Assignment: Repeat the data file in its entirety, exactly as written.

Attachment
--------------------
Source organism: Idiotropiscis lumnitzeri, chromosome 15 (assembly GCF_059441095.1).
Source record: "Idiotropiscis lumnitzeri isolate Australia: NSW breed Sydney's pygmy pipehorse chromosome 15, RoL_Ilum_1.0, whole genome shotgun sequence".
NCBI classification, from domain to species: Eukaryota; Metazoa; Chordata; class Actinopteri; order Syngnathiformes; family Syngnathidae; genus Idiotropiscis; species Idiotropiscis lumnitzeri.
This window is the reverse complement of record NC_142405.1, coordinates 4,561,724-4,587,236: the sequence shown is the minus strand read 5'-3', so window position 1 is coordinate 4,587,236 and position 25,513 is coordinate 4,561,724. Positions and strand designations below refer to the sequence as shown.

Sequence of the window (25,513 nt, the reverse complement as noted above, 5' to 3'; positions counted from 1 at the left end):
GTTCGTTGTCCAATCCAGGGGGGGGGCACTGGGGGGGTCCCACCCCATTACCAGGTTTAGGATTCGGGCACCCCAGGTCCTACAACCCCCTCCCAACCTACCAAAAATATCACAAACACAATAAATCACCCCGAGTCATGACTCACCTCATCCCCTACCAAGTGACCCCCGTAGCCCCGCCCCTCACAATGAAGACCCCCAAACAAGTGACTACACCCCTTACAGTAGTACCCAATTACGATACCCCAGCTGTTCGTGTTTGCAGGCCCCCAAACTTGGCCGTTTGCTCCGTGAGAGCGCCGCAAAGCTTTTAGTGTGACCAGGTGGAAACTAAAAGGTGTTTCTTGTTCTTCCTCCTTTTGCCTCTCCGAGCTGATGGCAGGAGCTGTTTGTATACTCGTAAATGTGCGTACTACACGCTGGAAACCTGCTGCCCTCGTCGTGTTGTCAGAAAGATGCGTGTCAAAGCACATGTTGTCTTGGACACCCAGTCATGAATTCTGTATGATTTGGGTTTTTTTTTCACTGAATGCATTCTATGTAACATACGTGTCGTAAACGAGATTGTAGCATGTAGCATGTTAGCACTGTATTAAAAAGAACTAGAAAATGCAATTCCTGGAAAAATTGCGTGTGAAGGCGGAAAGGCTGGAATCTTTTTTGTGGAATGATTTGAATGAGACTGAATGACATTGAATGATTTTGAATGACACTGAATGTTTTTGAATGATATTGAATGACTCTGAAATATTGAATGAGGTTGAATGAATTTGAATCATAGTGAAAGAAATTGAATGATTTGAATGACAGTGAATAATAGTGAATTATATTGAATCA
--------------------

Source organism: Idiotropiscis lumnitzeri, chromosome 15 (assembly GCF_059441095.1).
Source record: "Idiotropiscis lumnitzeri isolate Australia: NSW breed Sydney's pygmy pipehorse chromosome 15, RoL_Ilum_1.0, whole genome shotgun sequence".
NCBI classification, from domain to species: Eukaryota; Metazoa; Chordata; class Actinopteri; order Syngnathiformes; family Syngnathidae; genus Idiotropiscis; species Idiotropiscis lumnitzeri.
This window is the reverse complement of record NC_142405.1, coordinates 4,561,724-4,587,236: the sequence shown is the minus strand read 5'-3', so window position 1 is coordinate 4,587,236 and position 25,513 is coordinate 4,561,724. Positions and strand designations below refer to the sequence as shown.

Sequence of the window (25,513 nt, the reverse complement as noted above, 5' to 3'; positions counted from 1 at the left end):
GTTCGTTGTCCAATCCAGGGGGGGGGCACTGGGGGGGTCCCACCCCATTACCAGGTTTAGGATTCGGGCACCCCAGGTCCTACAACCCCCTCCCAACCTACCAAAAATATCACAAACACAATAAATCACCCCGAGTCATGACTCACCTCATCCCCTACCAAGTGACCCCCGTAGCCCCGCCCCTCACAATGAAGACCCCCAAACAAGTGACTACACCCCTTACAGTAGTACCCAATTACGATACCCCAGCTGTTCGTGTTTGCAGGCCCCCAAACTTGGCCGTTTGCTCCGTGAGAGCGCCGCAAAGCTTTTAGTGTGACCAGGTGGAAACTAAAAGGTGTTTCTTGTTCTTCCTCCTTTTGCCTCTCCGAGCTGATGGCAGGAGCTGTTTGTATACTCGTAAATGTGCGTACTACACGCTGGAAACCTGCTGCCCTCGTCGTGTTGTCAGAAAGATGCGTGTCAAAGCACATGTTGTCTTGGACACCCAGTCATGAATTCTGTATGATTTGGGTTTTTTTTTCACTGAATGCATTCTATGTAACATACGTGTCGTAAACGAGATTGTAGCATGTAGCATGTTAGCACTGTATTAAAAAGAACTAGAAAATGCAATTCCTGGAAAAATTGCGTGTGAAGGCGGAAAGGCTGGAATCTTTTTTGTGGAATGATTTGAATGAGACTGAATGACATTGAATGATTTTGAATGACACTGAATGTTTTTGAATGATATTGAATGACTCTGAAATATTGAATGAGGTTGAATGAATTTGAATCATAGTGAAAGAAATTGAATGATTTGAATGACAGTGAATAATAGTGAATTATATTGAATCA